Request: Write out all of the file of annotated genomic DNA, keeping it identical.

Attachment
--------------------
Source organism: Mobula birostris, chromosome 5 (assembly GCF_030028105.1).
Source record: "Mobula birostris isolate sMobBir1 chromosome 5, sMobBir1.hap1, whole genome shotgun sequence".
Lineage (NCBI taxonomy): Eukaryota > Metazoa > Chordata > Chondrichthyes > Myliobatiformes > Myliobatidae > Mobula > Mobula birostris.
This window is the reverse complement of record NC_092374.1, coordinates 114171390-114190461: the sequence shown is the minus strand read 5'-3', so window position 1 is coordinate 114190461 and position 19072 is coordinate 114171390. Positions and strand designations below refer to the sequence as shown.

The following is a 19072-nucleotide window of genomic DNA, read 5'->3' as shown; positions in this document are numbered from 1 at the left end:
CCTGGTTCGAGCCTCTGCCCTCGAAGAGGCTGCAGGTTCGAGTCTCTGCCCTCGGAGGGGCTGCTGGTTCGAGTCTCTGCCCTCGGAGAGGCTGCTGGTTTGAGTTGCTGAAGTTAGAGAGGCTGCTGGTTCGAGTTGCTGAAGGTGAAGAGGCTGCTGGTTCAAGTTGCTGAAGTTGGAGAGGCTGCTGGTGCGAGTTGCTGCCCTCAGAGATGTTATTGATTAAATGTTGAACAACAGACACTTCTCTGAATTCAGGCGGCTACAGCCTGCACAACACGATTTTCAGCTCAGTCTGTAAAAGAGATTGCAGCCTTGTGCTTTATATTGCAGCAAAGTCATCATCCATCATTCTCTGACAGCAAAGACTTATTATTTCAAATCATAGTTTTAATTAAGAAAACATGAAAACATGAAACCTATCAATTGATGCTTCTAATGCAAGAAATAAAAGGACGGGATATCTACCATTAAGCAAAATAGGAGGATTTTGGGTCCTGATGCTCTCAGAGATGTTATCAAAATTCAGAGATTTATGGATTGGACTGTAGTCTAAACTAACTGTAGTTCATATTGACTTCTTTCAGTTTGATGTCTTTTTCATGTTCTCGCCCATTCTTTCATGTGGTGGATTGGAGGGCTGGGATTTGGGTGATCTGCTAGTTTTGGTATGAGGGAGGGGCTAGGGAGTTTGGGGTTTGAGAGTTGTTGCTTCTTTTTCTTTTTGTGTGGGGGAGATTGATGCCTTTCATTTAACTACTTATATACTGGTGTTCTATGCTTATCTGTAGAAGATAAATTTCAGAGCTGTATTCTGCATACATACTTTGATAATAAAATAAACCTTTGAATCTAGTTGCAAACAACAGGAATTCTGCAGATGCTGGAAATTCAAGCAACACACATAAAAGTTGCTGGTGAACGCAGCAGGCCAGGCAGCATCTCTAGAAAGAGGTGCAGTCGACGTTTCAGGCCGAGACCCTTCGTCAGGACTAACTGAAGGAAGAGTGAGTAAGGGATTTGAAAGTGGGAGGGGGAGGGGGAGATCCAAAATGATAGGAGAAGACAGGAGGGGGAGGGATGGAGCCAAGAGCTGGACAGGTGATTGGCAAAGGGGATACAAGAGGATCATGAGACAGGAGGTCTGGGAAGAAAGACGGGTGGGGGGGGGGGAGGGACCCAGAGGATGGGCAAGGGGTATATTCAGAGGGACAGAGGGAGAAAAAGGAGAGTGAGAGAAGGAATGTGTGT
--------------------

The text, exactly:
Source organism: Mobula birostris, chromosome 5 (assembly GCF_030028105.1).
Source record: "Mobula birostris isolate sMobBir1 chromosome 5, sMobBir1.hap1, whole genome shotgun sequence".
Lineage (NCBI taxonomy): Eukaryota > Metazoa > Chordata > Chondrichthyes > Myliobatiformes > Myliobatidae > Mobula > Mobula birostris.
This window is the reverse complement of record NC_092374.1, coordinates 114171390-114190461: the sequence shown is the minus strand read 5'-3', so window position 1 is coordinate 114190461 and position 19072 is coordinate 114171390. Positions and strand designations below refer to the sequence as shown.

The following is a 19072-nucleotide window of genomic DNA, read 5'->3' as shown; positions in this document are numbered from 1 at the left end:
CCTGGTTCGAGCCTCTGCCCTCGAAGAGGCTGCAGGTTCGAGTCTCTGCCCTCGGAGGGGCTGCTGGTTCGAGTCTCTGCCCTCGGAGAGGCTGCTGGTTTGAGTTGCTGAAGTTAGAGAGGCTGCTGGTTCGAGTTGCTGAAGGTGAAGAGGCTGCTGGTTCAAGTTGCTGAAGTTGGAGAGGCTGCTGGTGCGAGTTGCTGCCCTCAGAGATGTTATTGATTAAATGTTGAACAACAGACACTTCTCTGAATTCAGGCGGCTACAGCCTGCACAACACGATTTTCAGCTCAGTCTGTAAAAGAGATTGCAGCCTTGTGCTTTATATTGCAGCAAAGTCATCATCCATCATTCTCTGACAGCAAAGACTTATTATTTCAAATCATAGTTTTAATTAAGAAAACATGAAAACATGAAACCTATCAATTGATGCTTCTAATGCAAGAAATAAAAGGACGGGATATCTACCATTAAGCAAAATAGGAGGATTTTGGGTCCTGATGCTCTCAGAGATGTTATCAAAATTCAGAGATTTATGGATTGGACTGTAGTCTAAACTAACTGTAGTTCATATTGACTTCTTTCAGTTTGATGTCTTTTTCATGTTCTCGCCCATTCTTTCATGTGGTGGATTGGAGGGCTGGGATTTGGGTGATCTGCTAGTTTTGGTATGAGGGAGGGGCTAGGGAGTTTGGGGTTTGAGAGTTGTTGCTTCTTTTTCTTTTTGTGTGGGGGAGATTGATGCCTTTCATTTAACTACTTATATACTGGTGTTCTATGCTTATCTGTAGAAGATAAATTTCAGAGCTGTATTCTGCATACATACTTTGATAATAAAATAAACCTTTGAATCTAGTTGCAAACAACAGGAATTCTGCAGATGCTGGAAATTCAAGCAACACACATAAAAGTTGCTGGTGAACGCAGCAGGCCAGGCAGCATCTCTAGAAAGAGGTGCAGTCGACGTTTCAGGCCGAGACCCTTCGTCAGGACTAACTGAAGGAAGAGTGAGTAAGGGATTTGAAAGTGGGAGGGGGAGGGGGAGATCCAAAATGATAGGAGAAGACAGGAGGGGGAGGGATGGAGCCAAGAGCTGGACAGGTGATTGGCAAAGGGGATACAAGAGGATCATGAGACAGGAGGTCTGGGAAGAAAGACGGGTGGGGGGGGGGGAGGGACCCAGAGGATGGGCAAGGGGTATATTCAGAGGGACAGAGGGAGAAAAAGGAGAGTGAGAGAAGGAATGTGTGT